Highway sandblasting, pitting, scratching will damage the lens surface but none of these things will turn a lens yellow.
Two things cause a lens to yellow
1. Most common is oxidation.
There is virtually no damage caused by oxidation.
2. Ultra Violet rays. Your protective UV layer shields against this type of yellowing.
It can be scratched and pitted but it will still protect the lens from UV yellowing.
Once removed there is nothing to stop the lens from UV damage. This damage cannot be sanded away. People who think a scratched UV layer should be removed are in error. Scratches do not stop light from passing through the lens.
A mildly scratched or pitted lens can still project light. A yellow lens defuses and blocks the light. Oxidation is reoccurring but it can be removed.
Once your lens yellows from UV light it will stay yellow. It's up to the reader to discern factual information from assumptions. Are you concerned about a few scratches on your headlight or light projection? If its scratches than sand away! If its light projection: Stay away from abrasives of any kind.
While it is true that abrasives will ruin plastic lenses they are already ruined anyway by the "sandblasting" you receive driving down the road on a daily basis.I use a combination of comet cleanser and water. It removes most (not all) but most of the oxidation and polish lightly with a little rain dance polish. The lenses clean up quite nicely and do not yellow.
They just get messed up again 3 or 4 months later and I just do them again...cheap. None of those so called kits do anything what so ever except take your money and then come up with every reason in the world not to refund it when you complain..."I mean really, you didn't follow the directions". The products don't work and that is all there is to it. People would not complain to sites like these if the products worked. The few pluses you see here are all written by the companies that make the products!
My headlights were actually brown. They were like that when I bought the car. I was looking to replace them when a friend of mine bet me $20.00 he could make them look like new in less than five minutes.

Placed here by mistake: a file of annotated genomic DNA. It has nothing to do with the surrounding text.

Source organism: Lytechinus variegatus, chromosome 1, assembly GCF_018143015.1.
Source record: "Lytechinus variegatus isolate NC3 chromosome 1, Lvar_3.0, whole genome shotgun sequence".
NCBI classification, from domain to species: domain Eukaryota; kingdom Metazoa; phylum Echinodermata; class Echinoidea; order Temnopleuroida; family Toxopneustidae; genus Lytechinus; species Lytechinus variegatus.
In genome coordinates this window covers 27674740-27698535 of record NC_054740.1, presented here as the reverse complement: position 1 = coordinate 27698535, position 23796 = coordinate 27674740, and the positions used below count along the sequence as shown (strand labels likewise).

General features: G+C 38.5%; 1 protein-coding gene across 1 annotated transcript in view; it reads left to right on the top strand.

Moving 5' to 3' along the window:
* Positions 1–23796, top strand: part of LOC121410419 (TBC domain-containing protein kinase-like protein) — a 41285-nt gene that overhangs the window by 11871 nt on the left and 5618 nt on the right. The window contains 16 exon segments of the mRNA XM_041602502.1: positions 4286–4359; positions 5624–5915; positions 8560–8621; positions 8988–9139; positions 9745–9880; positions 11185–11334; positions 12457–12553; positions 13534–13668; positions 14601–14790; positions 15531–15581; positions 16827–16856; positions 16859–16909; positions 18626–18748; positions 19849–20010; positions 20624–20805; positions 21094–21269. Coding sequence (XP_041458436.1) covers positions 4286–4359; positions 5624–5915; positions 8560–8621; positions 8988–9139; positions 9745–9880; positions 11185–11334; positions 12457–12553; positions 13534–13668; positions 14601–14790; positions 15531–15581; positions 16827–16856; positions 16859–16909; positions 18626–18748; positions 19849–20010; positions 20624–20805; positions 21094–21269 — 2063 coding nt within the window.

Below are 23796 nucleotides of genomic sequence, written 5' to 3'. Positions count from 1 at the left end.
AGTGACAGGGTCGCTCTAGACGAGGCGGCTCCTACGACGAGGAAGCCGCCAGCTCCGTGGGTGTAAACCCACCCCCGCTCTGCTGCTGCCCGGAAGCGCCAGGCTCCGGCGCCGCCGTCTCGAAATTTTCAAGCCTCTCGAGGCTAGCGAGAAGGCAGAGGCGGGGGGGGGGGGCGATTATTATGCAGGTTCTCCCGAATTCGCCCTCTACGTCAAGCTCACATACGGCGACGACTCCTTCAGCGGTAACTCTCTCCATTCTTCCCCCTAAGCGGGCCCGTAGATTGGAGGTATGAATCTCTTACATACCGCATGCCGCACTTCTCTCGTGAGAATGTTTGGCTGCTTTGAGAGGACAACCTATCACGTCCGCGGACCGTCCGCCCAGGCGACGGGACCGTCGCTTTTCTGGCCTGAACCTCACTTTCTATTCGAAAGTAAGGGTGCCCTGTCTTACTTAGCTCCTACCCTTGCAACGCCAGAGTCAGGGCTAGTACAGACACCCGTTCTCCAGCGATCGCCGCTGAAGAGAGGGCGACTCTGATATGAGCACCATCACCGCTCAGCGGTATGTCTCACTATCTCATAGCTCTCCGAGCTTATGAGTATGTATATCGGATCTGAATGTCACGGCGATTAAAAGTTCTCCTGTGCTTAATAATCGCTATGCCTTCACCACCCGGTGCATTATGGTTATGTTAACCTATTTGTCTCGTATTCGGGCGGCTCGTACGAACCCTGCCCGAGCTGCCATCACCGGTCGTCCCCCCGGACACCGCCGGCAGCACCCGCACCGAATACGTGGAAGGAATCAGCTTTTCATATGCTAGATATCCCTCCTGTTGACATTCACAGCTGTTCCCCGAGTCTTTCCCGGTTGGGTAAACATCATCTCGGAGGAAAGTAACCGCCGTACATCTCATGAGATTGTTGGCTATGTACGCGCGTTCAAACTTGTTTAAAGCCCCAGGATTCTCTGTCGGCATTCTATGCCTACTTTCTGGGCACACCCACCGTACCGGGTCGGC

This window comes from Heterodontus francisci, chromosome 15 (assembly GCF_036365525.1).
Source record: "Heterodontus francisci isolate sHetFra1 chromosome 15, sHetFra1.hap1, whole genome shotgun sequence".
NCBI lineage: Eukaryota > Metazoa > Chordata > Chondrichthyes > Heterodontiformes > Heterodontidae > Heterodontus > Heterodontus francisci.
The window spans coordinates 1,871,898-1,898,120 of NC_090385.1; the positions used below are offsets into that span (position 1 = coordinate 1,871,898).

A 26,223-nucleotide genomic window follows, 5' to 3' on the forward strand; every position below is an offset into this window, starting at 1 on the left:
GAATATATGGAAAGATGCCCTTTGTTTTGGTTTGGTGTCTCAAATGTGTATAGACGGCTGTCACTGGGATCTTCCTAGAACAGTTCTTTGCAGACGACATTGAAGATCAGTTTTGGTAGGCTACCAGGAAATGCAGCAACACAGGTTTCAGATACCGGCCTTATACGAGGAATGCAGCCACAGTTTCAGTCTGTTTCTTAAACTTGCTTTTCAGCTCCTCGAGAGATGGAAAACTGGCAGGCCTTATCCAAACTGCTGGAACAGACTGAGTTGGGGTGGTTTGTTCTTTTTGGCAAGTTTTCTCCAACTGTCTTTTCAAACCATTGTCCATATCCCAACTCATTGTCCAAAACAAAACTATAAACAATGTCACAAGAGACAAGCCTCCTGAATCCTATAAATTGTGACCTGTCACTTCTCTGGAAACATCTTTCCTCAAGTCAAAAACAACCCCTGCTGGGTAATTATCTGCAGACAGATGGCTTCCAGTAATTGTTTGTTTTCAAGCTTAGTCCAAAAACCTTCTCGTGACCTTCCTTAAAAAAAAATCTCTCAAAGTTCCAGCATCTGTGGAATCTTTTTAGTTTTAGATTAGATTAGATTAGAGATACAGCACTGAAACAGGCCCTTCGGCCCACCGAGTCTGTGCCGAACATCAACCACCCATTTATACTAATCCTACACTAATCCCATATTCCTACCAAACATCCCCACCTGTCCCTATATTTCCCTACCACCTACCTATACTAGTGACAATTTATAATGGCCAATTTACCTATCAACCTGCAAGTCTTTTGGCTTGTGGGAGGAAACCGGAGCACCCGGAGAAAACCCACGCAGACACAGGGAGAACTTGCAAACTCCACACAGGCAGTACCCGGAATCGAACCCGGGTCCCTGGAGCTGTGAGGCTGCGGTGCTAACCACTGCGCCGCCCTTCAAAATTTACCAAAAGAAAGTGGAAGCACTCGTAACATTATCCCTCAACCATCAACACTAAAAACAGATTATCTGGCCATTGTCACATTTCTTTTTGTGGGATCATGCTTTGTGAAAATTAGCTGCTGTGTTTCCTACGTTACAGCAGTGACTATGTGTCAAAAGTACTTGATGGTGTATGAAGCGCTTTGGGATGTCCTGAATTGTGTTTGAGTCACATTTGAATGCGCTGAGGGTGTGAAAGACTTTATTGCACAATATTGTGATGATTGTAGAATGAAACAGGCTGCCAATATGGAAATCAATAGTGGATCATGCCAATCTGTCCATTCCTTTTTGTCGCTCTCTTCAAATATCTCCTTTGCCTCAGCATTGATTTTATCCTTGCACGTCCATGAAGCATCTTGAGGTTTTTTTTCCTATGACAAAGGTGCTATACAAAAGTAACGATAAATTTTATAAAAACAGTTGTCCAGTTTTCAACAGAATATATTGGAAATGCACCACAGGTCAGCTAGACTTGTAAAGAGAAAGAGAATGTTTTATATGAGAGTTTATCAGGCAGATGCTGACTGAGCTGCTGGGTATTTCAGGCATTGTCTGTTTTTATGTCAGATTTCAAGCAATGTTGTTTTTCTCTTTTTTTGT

I figure it was a sucker bet and I took him up on it. I lost!
I had not heard about Pittman 360ID. I thought the lens was beyond repair. Pittman's works and it works fast. It cost me twenty dollars to find out about Pittman's but I saved a few hundred dollars because now I don't have to replace the lens. The lens are crystal clear now, I would not have believed it if I had not seen it.
Plastic headlights damage very easily. What works on glass will destroy plastic.
Don't use any solution that involves abrasives, like rubbing compound and sandpaper.
Two things not to do to plastic, Use an abrasive on it or Pam. If your headlights are already damaged, you don't have much to lose. If your headlights are relatively new you can do a lot of surface damage oven cleaners and abrasive cleaners.
Most stores still push abrasive cleaning kits. You can find non abrasive liquid products to remove headlight oxidation on ebay.
Discoloration can be caused from a number of things, oxidation is number 1 and sun yellowing as a result of the removal of the UV layer during a restoration is 2. If the yellowing is a result of a restoration, You can try to sand off the yellowed clear coat . However if the lens itself has yellowed, no amount of sanding will help.
If its discolored due to surface oxidation a non abrasive pure liquid oxidation remover is the safest route to take.
Pittman's Original One Step ALR worked for me, It took a few seconds on each side. Really easy to use, just wipe it on and the results were instant. My lights were really old and worn. Now they look great, I passed inspection and I can see much better at night.
Pam works as will any oil; clean motor oil or vegetable oil. Better still, use paste wax. I keep a can of Johnson's floor wax for the plastic windows in my jeep soft top. Just be sure to start before the very fine (hairline) cracks and discoloration become too advanced. Then you need rubbing compound or the like. Filling the tiny cracks is what the oil or wax does. The cracks distribute the light in a random pattern and cause the cloudy look. Just polish well after application.
just wanted to let u know- cerama bryte glass cook top cleaner made my headlights look brand new and its cheap just takes some elbow grease
I replied with this idea on another person's thread-- I wash cars at Infiniti on weekends, and they have a spray degreaser that works wonders. I used it on my 92 Saturn's windows, wheels and on the headlight covers. They all look awesome now. Maybe you can drive by your dealership if they have a wash bay and ask for them to spray it on and rinse it off for you (no scrubbing or anything required-- it's really strong stuff, keep it off of your paint).
I know this is going to sound crazy but it works. I found this online on a tip page. Take a can of spray like Pam or any kind of cooking spray and spray it onto the light covers. Wipe with a soft cloth. It really works...my husband tried it on his old Crown Vic and it let more light from the headlights come out.
Here are a couple of ideas I am trying for my 1992 Dodge Caravan:
1. Using Soft Soap cleanser on them. This could do it without scratching the plastic.
2. You could replace them from a junk yard. They can WAY LESS expensive compared to buying them new.
Karen in IN
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